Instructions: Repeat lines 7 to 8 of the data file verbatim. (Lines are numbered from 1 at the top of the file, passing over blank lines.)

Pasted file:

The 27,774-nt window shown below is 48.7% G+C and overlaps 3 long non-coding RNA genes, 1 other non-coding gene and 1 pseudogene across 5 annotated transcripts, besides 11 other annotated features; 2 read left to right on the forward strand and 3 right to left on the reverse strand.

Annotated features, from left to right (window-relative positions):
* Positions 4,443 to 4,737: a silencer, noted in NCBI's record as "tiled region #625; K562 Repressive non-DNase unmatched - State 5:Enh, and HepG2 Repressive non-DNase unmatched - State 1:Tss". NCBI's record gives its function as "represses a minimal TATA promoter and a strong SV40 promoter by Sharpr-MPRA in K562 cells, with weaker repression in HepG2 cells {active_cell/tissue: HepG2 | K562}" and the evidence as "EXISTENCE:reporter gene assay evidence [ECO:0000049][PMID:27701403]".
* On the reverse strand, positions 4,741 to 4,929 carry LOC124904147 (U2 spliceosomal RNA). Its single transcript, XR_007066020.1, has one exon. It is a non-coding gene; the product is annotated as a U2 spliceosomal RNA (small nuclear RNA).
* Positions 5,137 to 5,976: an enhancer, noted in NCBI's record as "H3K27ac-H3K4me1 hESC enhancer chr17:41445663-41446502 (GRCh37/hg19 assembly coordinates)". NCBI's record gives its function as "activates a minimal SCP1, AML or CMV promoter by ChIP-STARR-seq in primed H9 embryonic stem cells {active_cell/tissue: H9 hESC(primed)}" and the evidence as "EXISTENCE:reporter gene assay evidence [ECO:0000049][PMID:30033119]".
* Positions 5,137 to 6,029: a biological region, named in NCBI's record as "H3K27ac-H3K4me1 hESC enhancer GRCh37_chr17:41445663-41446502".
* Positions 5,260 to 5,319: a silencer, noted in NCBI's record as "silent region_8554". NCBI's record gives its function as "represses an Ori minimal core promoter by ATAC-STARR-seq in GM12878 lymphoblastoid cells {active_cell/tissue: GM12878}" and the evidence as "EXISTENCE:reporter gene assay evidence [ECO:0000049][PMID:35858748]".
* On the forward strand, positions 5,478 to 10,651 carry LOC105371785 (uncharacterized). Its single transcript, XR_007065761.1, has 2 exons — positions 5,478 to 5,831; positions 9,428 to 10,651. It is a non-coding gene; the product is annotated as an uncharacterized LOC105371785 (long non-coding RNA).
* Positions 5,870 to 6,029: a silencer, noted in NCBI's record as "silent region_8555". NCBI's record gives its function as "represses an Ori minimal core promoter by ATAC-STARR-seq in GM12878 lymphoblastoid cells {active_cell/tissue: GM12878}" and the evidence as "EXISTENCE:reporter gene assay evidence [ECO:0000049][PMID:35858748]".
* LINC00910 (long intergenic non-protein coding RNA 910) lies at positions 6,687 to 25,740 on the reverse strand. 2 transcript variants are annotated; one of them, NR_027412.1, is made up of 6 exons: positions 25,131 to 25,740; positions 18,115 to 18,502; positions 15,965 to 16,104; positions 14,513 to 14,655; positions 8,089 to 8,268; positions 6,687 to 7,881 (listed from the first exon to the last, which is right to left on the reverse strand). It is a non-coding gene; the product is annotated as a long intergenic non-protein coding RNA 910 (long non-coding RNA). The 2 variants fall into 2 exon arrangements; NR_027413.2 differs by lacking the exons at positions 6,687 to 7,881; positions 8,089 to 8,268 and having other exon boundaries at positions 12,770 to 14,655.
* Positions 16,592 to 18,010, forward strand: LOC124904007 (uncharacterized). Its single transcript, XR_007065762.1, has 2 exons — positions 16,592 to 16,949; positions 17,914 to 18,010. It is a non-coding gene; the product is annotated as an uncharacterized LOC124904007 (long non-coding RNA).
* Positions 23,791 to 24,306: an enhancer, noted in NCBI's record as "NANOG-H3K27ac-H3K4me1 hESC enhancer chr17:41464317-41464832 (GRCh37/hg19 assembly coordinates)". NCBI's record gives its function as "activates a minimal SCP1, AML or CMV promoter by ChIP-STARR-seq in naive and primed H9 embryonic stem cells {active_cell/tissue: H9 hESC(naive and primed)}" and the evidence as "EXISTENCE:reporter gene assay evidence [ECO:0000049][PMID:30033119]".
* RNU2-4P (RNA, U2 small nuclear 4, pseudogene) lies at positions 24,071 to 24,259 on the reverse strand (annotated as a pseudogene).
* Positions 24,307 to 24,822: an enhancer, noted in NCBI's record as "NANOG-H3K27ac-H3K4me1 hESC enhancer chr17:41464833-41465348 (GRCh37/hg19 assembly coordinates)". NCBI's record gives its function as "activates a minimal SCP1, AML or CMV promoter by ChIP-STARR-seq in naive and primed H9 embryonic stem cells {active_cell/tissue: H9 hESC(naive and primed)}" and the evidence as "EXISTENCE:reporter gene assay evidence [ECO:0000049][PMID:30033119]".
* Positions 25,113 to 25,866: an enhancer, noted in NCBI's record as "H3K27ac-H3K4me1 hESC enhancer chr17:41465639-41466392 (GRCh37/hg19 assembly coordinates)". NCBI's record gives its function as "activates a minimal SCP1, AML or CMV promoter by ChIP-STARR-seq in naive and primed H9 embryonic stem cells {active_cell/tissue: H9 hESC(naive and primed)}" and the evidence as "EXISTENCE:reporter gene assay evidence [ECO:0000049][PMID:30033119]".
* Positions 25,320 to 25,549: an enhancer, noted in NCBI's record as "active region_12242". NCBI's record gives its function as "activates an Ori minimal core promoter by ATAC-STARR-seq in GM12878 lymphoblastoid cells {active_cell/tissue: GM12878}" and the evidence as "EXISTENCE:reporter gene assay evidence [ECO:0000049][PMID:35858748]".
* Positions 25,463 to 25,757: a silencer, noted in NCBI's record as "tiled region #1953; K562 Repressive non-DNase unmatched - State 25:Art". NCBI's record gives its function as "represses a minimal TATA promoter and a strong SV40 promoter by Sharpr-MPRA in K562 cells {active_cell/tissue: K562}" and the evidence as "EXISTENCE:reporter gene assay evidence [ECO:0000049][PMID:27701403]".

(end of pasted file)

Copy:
* Positions 5,260 to 5,319: a silencer, noted in NCBI's record as "silent region_8554". NCBI's record gives its function as "represses an Ori minimal core promoter by ATAC-STARR-seq in GM12878 lymphoblastoid cells {active_cell/tissue: GM12878}" and the evidence as "EXISTENCE:reporter gene assay evidence [ECO:0000049][PMID:35858748]".
* On the forward strand, positions 5,478 to 10,651 carry LOC105371785 (uncharacterized). Its single transcript, XR_007065761.1, has 2 exons — positions 5,478 to 5,831; positions 9,428 to 10,651. It is a non-coding gene; the product is annotated as an uncharacterized LOC105371785 (long non-coding RNA).